But you also have the fact that he was trying to extort a sovereign nation to engage in political favors for him. That's a very serious crime under impeachable offense and this is what it is all about.

Republicans don't dispute that. They're trying to bring up everything else.

Ambassador Hill last week gave the clearest explanation of how this has been debunked and why the Russians would do it. I hope people paid attention to that. I doubt if many Trump supporters watch those hearings.

I hope they watch the Judiciary hearing. And I hope when article of impeachment comes to the House floor, I am sure they will and they watch that as well.

BOLDUAN: The Judiciary hearing on Wednesday, the White House is not sending any representation to that hearing. The letter from the White House rightly notes they do not know -- it is not publicly known. They don't know who's going to be called as witnesses?

Is that a fair complaint?

[11:35:11]

YARMUTH: Well, it is a fair complaint. There's nothing that prevents them from sending observers.

I think this first hearing, as I understand, is going to be constitutional experts testifying of the nature of impeachment and the nature of impeachable and so forth. Not the specific of this particular case or the president's activity. It is probably not important that has witnesses here and lawyers there.

There's nothing that keeps him from sending a lawyer there to question the experts just because he happens to be in London.

BOLDUAN: Let me ask you this. You said something that caught my eyes. This was an early November. You told "The Hill," as much as you think President Trump should be impeached and removed from office, you said, politically, quote, "it is probably not a good thing to get rid of him."

What did you mean by that? Here is what I am thinking. If it is constitutionally appropriate and the right thing to do in your view, why is it politically the right thing to do in your view?

YARMUTH: Thanks for bringing it up, Kate. I believe he's an imminent danger to this country and our democracy.

I was saying the political consequences of that might not be very good for Democrats. Because if we remove him --

BOLDUAN: Why not?

YARMUTH: If we remove him from office, I will guarantee the Republican Party would not nominate Mike Pence to succeed him. They would nominate someone like Nikki Haley, who would be more difficult for Democrats to defeat.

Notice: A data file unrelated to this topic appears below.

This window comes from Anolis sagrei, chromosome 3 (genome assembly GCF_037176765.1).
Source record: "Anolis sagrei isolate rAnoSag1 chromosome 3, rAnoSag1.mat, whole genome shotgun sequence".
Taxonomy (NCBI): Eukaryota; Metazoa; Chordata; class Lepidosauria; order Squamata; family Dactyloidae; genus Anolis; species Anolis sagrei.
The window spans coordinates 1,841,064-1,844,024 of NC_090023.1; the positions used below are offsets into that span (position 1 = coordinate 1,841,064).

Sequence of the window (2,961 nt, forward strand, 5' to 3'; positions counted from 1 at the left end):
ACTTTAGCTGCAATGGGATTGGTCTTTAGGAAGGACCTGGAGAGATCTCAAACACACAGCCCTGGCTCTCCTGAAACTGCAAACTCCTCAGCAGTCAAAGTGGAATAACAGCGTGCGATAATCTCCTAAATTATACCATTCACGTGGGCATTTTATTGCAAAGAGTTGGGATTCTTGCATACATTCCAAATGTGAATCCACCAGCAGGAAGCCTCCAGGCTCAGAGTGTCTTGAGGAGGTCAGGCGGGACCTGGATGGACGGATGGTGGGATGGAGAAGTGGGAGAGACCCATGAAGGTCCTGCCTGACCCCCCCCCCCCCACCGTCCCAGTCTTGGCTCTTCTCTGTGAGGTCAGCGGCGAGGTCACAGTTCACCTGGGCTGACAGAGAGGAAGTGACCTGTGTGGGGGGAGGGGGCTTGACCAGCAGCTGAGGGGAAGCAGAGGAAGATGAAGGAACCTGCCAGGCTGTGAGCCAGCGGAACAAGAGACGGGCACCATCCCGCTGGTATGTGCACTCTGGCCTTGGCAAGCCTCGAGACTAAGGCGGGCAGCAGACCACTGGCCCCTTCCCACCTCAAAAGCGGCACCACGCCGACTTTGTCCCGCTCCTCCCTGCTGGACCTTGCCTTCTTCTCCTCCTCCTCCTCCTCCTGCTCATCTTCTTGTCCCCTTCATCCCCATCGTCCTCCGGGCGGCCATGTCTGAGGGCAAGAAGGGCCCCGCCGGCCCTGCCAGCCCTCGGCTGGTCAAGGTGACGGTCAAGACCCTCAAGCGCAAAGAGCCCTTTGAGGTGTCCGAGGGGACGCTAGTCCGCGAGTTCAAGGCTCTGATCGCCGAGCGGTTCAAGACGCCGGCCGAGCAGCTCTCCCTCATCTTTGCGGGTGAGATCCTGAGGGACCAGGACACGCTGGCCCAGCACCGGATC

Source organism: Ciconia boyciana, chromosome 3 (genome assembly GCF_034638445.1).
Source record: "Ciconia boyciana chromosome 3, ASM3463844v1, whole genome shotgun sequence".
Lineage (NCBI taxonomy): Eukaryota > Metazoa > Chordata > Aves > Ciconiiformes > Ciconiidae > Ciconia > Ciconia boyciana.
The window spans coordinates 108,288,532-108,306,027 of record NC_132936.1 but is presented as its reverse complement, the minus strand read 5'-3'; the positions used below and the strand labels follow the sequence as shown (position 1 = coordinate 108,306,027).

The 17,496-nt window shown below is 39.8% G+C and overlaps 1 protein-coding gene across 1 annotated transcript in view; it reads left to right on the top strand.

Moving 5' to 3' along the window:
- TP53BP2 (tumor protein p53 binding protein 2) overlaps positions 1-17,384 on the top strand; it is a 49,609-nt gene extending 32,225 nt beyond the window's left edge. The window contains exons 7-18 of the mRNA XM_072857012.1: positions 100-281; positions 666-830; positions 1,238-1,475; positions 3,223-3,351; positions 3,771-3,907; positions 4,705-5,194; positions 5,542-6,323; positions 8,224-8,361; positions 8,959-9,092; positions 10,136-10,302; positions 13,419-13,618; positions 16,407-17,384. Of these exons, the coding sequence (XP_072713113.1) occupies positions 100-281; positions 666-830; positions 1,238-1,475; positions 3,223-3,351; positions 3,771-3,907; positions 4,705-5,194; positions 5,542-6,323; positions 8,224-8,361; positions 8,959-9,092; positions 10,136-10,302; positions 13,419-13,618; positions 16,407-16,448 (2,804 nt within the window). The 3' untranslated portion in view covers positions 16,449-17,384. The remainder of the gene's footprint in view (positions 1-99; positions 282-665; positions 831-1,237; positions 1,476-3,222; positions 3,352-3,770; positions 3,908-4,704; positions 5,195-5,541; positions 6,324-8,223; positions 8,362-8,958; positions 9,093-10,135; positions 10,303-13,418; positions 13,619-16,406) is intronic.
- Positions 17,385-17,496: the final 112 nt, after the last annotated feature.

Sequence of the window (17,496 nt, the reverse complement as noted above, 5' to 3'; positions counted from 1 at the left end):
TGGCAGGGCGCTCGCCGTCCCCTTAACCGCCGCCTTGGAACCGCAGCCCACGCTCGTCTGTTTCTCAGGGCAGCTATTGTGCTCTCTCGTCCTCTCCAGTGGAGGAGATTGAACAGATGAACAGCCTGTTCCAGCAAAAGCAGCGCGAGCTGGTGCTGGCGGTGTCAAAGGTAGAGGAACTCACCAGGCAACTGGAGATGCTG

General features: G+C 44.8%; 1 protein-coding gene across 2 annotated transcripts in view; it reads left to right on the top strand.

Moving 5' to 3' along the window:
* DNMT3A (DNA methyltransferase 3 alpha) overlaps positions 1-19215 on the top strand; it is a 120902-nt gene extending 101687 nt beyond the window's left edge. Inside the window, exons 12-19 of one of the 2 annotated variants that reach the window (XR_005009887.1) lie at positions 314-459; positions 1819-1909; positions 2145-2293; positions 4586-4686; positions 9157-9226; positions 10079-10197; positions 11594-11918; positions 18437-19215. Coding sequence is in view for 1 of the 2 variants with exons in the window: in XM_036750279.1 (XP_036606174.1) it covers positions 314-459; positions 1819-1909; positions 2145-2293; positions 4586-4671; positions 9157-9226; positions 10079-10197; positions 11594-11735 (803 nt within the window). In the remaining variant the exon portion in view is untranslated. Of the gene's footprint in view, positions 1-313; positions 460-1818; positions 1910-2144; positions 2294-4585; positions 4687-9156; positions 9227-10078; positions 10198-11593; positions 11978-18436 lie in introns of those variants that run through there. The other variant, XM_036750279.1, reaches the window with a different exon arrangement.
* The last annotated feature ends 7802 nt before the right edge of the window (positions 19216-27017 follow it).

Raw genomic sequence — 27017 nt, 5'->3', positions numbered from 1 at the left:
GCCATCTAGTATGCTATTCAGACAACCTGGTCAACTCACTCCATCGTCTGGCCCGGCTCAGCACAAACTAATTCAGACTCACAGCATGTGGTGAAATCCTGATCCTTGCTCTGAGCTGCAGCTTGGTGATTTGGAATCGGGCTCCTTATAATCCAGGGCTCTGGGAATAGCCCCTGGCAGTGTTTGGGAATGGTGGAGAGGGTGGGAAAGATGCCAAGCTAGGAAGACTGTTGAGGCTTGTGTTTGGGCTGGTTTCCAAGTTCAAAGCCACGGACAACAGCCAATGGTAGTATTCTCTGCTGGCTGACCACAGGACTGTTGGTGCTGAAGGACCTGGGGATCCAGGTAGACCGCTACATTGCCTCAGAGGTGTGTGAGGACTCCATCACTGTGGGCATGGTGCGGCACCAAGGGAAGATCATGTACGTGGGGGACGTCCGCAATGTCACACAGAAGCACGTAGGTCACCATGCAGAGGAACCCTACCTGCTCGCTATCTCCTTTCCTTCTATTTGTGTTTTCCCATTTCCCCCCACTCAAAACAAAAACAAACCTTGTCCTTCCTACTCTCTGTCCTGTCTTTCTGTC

I don't think this is about politics. I don't think we should consider politics. I think it could be bad follow politics.

BOLDUAN: Fascinating.

Congressman, thank you for coming in.

YARMUTH: Thanks, Kate.

BOLDUAN: Appreciate it.

Coming up, the Supreme Court hears one of the biggest gun cases in decades. Could it undo some of the toughest regulation in the country? We'll go live outside the court, next.

(COMMERCIAL BREAK)

[11:41:59]

BOLDUAN: It is the biggest Second Amendment case in decade. The Supreme Court just wrapped up oral arguments on what could be a landmark gun rights case. It is a challenge to a New York City law restricting where gun owners can take locked and unloaded handguns. The case hitting the state against the New York State Rifle and Pistol Association.

CNN's Ariane De Vogue joins us outside the high court.

You were there for arguments, Ariane? What did you hear from the justices?

ARIANE DE VOGUE, CNN SUPREME COURT REPORTER: Kate, you're right. It's been nearly a decade since the Supreme Court's taken up a big Second Amendment case. All eyes are watching the justices to see if the newly conservative majority on this court is ready to expand guns rights.

But here is one thing that's interesting. After the Supreme Court agreed to hear this case, the law at issue was changed. So the four conservative justices pressed hard saying this case should be dismissed and the court should not use this case to issue a broad Second Amendment case or opinion.